Bexar County commissioners on Tuesday approved a more than $11 million contract for new voting machines.
The new machines promise to address some top complaints from voters, according to County Judge Nelson Wolff.
Bexar County Elections Administrator Jacque Callanen told commissioners the new machines from the company Election Systems and Software should be in place for the November 2019 elections.
It is the same company that provides the current voting machines used by the county.
She said the machines will allow for the creation of super precincts where voters can cast ballots anywhere.
Callanen said the new voting system will also allow election workers to better track provisional ballots and reduce voter disenfranchisement.
“On election day, the majority of provisional ballots we get, as you all know, are for voters who did not go to their home precinct,” Callanen said. “We are never able to qualify those. We can’t open those. We lost hundreds of votes at major elections.”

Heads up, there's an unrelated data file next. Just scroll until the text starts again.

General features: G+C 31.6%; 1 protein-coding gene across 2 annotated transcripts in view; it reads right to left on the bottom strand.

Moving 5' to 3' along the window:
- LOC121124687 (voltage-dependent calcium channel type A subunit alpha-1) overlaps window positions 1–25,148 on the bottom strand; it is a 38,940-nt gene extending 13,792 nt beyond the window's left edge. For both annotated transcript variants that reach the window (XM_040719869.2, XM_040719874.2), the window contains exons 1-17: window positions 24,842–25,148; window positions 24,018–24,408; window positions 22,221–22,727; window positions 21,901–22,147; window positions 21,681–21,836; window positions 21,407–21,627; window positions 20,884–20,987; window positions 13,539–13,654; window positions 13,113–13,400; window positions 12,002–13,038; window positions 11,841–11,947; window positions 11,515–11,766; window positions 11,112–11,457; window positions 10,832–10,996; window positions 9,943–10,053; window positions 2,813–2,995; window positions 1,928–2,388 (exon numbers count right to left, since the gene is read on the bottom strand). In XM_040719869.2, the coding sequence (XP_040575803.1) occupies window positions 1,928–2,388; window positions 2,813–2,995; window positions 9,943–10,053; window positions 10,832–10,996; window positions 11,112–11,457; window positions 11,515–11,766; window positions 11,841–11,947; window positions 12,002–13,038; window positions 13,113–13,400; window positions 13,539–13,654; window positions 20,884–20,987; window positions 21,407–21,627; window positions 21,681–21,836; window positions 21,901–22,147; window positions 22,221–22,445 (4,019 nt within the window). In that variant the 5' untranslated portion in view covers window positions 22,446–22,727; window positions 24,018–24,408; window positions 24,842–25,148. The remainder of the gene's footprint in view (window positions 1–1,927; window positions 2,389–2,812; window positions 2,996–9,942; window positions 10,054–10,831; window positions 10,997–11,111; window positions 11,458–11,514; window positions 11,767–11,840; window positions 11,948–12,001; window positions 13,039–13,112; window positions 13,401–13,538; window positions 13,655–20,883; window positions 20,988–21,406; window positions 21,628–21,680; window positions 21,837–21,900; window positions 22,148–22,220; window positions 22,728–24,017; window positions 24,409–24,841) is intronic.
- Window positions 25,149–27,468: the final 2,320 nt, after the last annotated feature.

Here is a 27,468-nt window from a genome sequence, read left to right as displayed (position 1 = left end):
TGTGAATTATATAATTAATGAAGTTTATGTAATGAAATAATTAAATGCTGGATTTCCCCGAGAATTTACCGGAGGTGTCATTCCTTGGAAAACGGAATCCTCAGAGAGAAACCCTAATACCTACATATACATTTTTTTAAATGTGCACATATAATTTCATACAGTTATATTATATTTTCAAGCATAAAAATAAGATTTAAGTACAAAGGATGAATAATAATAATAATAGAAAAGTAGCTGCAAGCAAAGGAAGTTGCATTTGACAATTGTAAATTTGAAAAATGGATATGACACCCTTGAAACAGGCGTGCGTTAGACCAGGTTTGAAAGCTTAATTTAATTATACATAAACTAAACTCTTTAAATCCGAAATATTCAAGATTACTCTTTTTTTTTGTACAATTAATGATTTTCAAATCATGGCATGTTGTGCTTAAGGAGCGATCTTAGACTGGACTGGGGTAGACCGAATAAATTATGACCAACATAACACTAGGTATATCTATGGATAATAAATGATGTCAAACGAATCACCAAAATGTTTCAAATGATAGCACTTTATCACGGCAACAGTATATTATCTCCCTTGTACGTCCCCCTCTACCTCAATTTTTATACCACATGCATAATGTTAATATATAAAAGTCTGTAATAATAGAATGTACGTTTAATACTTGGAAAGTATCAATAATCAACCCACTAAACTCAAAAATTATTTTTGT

She said the super precincts will also allow the county to pair down regular voting precincts and save the county money on elections. She said the state recommended to counties implementing super precincts to reduce regular precincts by one third, but Callanen said she thinks a precinct cut of less than a quarter is ideal.
She said her office will work with commissioners and examine voting histories to identify which regular precincts could be axed.
Bexar County Judge Nelson Wolff praised one other benefit of the new voting machines: a paper trail that records the vote.
“There will be folks that will feel better because they have a piece of paper,” he said. “As much as we talk about entering the digital age, people still feel more comfortable with having a piece of paper.”
Callanen said the state will also inspect the machines for security against hackers before they are placed at the polls in November.
She said voters responded well to models of the new voting machines that were demonstrated at polling sites in May and will be displayed again at some voting locations on June 8.
Judge Wolff also pointed out during the meeting how Callanen and county commissioners have kept Bexar County on the cutting edge of voter technology for years.
“I think today we took a major step forward to encourage voting,” Wolff said.
Wolff praised Callanen as the most knowledgeable elections administrator in the state of Texas.
Callanen reported to commissioners that Bexar County was the third county in the nation to first have touch screen voting.